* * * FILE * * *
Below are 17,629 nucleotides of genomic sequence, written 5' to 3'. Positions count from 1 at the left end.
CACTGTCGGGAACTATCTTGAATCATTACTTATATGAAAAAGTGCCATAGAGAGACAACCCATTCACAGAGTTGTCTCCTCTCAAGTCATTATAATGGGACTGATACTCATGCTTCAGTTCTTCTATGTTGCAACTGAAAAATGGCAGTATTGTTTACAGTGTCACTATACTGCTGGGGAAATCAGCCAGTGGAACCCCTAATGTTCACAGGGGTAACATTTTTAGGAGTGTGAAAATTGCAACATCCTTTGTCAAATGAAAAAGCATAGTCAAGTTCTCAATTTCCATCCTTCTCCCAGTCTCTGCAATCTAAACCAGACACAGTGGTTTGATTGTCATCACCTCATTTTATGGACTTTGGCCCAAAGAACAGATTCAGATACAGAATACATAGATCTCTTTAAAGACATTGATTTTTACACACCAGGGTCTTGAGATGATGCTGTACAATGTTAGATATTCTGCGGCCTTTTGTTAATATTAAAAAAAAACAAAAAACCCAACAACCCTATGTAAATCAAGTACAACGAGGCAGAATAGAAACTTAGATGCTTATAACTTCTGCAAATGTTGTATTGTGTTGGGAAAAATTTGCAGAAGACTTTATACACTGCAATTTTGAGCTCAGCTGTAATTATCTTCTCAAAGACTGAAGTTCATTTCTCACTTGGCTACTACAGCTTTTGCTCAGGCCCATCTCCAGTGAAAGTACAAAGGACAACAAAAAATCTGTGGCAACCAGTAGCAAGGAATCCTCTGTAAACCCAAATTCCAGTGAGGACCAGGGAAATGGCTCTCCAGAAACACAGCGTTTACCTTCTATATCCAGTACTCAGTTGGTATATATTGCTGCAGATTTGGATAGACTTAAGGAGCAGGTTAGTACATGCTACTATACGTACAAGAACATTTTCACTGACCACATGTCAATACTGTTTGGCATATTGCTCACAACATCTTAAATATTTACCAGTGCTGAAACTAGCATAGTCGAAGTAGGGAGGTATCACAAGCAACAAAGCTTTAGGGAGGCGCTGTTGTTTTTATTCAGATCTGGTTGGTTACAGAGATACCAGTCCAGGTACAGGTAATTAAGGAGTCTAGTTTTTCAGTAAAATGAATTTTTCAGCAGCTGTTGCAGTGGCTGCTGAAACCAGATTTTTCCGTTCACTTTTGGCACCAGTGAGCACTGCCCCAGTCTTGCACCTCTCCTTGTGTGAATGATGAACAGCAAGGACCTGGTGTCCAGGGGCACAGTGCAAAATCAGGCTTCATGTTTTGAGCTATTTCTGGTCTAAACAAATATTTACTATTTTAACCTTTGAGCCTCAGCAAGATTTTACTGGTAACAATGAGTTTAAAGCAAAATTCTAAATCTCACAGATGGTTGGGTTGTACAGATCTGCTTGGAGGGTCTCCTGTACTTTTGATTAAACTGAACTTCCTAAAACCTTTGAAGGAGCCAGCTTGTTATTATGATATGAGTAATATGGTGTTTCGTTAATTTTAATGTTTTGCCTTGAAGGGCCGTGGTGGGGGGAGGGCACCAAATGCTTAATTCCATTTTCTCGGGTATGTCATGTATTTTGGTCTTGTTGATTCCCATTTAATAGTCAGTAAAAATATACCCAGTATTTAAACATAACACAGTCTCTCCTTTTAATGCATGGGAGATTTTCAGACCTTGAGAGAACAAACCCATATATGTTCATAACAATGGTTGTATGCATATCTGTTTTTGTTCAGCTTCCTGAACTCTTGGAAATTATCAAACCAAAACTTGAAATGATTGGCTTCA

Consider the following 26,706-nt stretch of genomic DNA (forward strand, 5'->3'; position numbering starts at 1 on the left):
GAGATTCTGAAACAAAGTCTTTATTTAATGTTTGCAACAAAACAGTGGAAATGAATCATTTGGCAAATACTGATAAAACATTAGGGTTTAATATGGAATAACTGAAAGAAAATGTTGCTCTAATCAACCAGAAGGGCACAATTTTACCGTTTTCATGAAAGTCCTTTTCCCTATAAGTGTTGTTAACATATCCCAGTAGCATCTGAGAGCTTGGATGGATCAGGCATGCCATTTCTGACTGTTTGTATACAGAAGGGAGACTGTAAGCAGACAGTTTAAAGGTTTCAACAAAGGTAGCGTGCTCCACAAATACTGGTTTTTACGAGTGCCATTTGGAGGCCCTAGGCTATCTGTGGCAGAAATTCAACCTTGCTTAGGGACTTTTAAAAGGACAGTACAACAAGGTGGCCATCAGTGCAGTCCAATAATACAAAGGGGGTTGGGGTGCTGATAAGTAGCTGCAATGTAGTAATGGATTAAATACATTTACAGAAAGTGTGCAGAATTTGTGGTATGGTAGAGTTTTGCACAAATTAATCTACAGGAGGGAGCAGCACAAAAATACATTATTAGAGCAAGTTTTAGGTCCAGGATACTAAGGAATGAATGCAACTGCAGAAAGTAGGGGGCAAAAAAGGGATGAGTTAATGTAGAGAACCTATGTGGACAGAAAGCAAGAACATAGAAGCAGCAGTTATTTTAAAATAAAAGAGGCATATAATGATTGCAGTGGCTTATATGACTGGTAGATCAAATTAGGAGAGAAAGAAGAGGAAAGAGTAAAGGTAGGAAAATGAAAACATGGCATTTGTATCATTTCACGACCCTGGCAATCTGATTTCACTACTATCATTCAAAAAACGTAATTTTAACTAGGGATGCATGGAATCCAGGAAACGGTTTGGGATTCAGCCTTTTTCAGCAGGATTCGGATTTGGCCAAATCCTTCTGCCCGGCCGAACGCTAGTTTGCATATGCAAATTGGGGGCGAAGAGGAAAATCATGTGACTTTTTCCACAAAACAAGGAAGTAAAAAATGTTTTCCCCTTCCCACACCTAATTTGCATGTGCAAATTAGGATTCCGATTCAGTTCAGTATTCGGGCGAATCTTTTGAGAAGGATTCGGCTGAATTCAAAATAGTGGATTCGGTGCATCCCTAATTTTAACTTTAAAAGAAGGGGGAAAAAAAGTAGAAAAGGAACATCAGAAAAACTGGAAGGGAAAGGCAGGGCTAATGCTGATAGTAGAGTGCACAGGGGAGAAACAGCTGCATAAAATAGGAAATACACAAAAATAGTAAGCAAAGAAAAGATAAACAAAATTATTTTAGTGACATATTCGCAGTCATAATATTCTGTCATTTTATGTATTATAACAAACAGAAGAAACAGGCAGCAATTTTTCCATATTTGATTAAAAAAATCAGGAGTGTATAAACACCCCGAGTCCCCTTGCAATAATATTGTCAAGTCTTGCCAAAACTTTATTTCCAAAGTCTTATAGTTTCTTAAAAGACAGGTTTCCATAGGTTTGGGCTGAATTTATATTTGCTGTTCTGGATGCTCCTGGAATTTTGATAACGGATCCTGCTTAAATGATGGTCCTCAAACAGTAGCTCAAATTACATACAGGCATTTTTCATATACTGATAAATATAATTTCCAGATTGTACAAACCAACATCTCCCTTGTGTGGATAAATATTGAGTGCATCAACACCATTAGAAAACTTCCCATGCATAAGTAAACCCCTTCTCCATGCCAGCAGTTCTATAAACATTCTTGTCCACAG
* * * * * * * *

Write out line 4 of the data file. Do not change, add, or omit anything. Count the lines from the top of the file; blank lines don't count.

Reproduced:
GAGATTCTGAAACAAAGTCTTTATTTAATGTTTGCAACAAAACAGTGGAAATGAATCATTTGGCAAATACTGATAAAACATTAGGGTTTAATATGGAATAACTGAAAGAAAATGTTGCTCTAATCAACCAGAAGGGCACAATTTTACCGTTTTCATGAAAGTCCTTTTCCCTATAAGTGTTGTTAACATATCCCAGTAGCATCTGAGAGCTTGGATGGATCAGGCATGCCATTTCTGACTGTTTGTATACAGAAGGGAGACTGTAAGCAGACAGTTTAAAGGTTTCAACAAAGGTAGCGTGCTCCACAAATACTGGTTTTTACGAGTGCCATTTGGAGGCCCTAGGCTATCTGTGGCAGAAATTCAACCTTGCTTAGGGACTTTTAAAAGGACAGTACAACAAGGTGGCCATCAGTGCAGTCCAATAATACAAAGGGGGTTGGGGTGCTGATAAGTAGCTGCAATGTAGTAATGGATTAAATACATTTACAGAAAGTGTGCAGAATTTGTGGTATGGTAGAGTTTTGCACAAATTAATCTACAGGAGGGAGCAGCACAAAAATACATTATTAGAGCAAGTTTTAGGTCCAGGATACTAAGGAATGAATGCAACTGCAGAAAGTAGGGGGCAAAAAAGGGATGAGTTAATGTAGAGAACCTATGTGGACAGAAAGCAAGAACATAGAAGCAGCAGTTATTTTAAAATAAAAGAGGCATATAATGATTGCAGTGGCTTATATGACTGGTAGATCAAATTAGGAGAGAAAGAAGAGGAAAGAGTAAAGGTAGGAAAATGAAAACATGGCATTTGTATCATTTCACGACCCTGGCAATCTGATTTCACTACTATCATTCAAAAAACGTAATTTTAACTAGGGATGCATGGAATCCAGGAAACGGTTTGGGATTCAGCCTTTTTCAGCAGGATTCGGATTTGGCCAAATCCTTCTGCCCGGCCGAACGCTAGTTTGCATATGCAAATTGGGGGCGAAGAGGAAAATCATGTGACTTTTTCCACAAAACAAGGAAGTAAAAAATGTTTTCCCCTTCCCACACCTAATTTGCATGTGCAAATTAGGATTCCGATTCAGTTCAGTATTCGGGCGAATCTTTTGAGAAGGATTCGGCTGAATTCAAAATAGTGGATTCGGTGCATCCCTAATTTTAACTTTAAAAGAAGGGGGAAAAAAAGTAGAAAAGGAACATCAGAAAAACTGGAAGGGAAAGGCAGGGCTAATGCTGATAGTAGAGTGCACAGGGGAGAAACAGCTGCATAAAATAGGAAATACACAAAAATAGTAAGCAAAGAAAAGATAAACAAAATTATTTTAGTGACATATTCGCAGTCATAATATTCTGTCATTTTATGTATTATAACAAACAGAAGAAACAGGCAGCAATTTTTCCATATTTGATTAAAAAAATCAGGAGTGTATAAACACCCCGAGTCCCCTTGCAATAATATTGTCAAGTCTTGCCAAAACTTTATTTCCAAAGTCTTATAGTTTCTTAAAAGACAGGTTTCCATAGGTTTGGGCTGAATTTATATTTGCTGTTCTGGATGCTCCTGGAATTTTGATAACGGATCCTGCTTAAATGATGGTCCTCAAACAGTAGCTCAAATTACATACAGGCATTTTTCATATACTGATAAATATAATTTCCAGATTGTACAAACCAACATCTCCCTTGTGTGGATAAATATTGAGTGCATCAACACCATTAGAAAACTTCCCATGCATAAGTAAACCCCTTCTCCATGCCAGCAGTTCTATAAACATTCTTGTCCACAG